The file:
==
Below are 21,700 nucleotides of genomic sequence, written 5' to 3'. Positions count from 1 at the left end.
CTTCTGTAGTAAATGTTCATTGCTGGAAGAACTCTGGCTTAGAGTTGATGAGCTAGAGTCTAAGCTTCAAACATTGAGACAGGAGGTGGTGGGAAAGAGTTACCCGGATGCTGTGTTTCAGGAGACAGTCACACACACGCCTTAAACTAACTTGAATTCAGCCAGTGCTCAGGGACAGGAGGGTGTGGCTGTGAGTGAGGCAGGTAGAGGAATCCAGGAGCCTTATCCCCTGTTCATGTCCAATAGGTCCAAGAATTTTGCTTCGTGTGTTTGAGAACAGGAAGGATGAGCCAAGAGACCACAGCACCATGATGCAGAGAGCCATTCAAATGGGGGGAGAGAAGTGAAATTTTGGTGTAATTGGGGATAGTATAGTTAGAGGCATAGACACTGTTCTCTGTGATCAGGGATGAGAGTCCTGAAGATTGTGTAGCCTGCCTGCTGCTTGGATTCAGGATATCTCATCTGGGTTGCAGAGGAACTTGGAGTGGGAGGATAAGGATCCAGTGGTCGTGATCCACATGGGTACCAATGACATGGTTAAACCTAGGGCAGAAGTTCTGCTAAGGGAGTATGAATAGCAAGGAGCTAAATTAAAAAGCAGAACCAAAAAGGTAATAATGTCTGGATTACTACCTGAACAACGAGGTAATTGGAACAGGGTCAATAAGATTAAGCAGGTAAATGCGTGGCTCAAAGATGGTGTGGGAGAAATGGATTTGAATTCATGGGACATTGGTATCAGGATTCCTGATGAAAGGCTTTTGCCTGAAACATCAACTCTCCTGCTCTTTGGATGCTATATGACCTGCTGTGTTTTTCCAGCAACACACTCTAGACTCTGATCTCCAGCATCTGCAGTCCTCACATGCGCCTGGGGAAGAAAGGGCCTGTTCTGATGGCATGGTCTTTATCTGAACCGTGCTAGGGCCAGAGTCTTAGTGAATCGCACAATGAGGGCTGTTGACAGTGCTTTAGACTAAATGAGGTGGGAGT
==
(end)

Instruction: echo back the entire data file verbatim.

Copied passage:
Below are 21,700 nucleotides of genomic sequence, written 5' to 3'. Positions count from 1 at the left end.
CTTCTGTAGTAAATGTTCATTGCTGGAAGAACTCTGGCTTAGAGTTGATGAGCTAGAGTCTAAGCTTCAAACATTGAGACAGGAGGTGGTGGGAAAGAGTTACCCGGATGCTGTGTTTCAGGAGACAGTCACACACACGCCTTAAACTAACTTGAATTCAGCCAGTGCTCAGGGACAGGAGGGTGTGGCTGTGAGTGAGGCAGGTAGAGGAATCCAGGAGCCTTATCCCCTGTTCATGTCCAATAGGTCCAAGAATTTTGCTTCGTGTGTTTGAGAACAGGAAGGATGAGCCAAGAGACCACAGCACCATGATGCAGAGAGCCATTCAAATGGGGGGAGAGAAGTGAAATTTTGGTGTAATTGGGGATAGTATAGTTAGAGGCATAGACACTGTTCTCTGTGATCAGGGATGAGAGTCCTGAAGATTGTGTAGCCTGCCTGCTGCTTGGATTCAGGATATCTCATCTGGGTTGCAGAGGAACTTGGAGTGGGAGGATAAGGATCCAGTGGTCGTGATCCACATGGGTACCAATGACATGGTTAAACCTAGGGCAGAAGTTCTGCTAAGGGAGTATGAATAGCAAGGAGCTAAATTAAAAAGCAGAACCAAAAAGGTAATAATGTCTGGATTACTACCTGAACAACGAGGTAATTGGAACAGGGTCAATAAGATTAAGCAGGTAAATGCGTGGCTCAAAGATGGTGTGGGAGAAATGGATTTGAATTCATGGGACATTGGTATCAGGATTCCTGATGAAAGGCTTTTGCCTGAAACATCAACTCTCCTGCTCTTTGGATGCTATATGACCTGCTGTGTTTTTCCAGCAACACACTCTAGACTCTGATCTCCAGCATCTGCAGTCCTCACATGCGCCTGGGGAAGAAAGGGCCTGTTCTGATGGCATGGTCTTTATCTGAACCGTGCTAGGGCCAGAGTCTTAGTGAATCGCACAATGAGGGCTGTTGACAGTGCTTTAGACTAAATGAGGTGGGAGT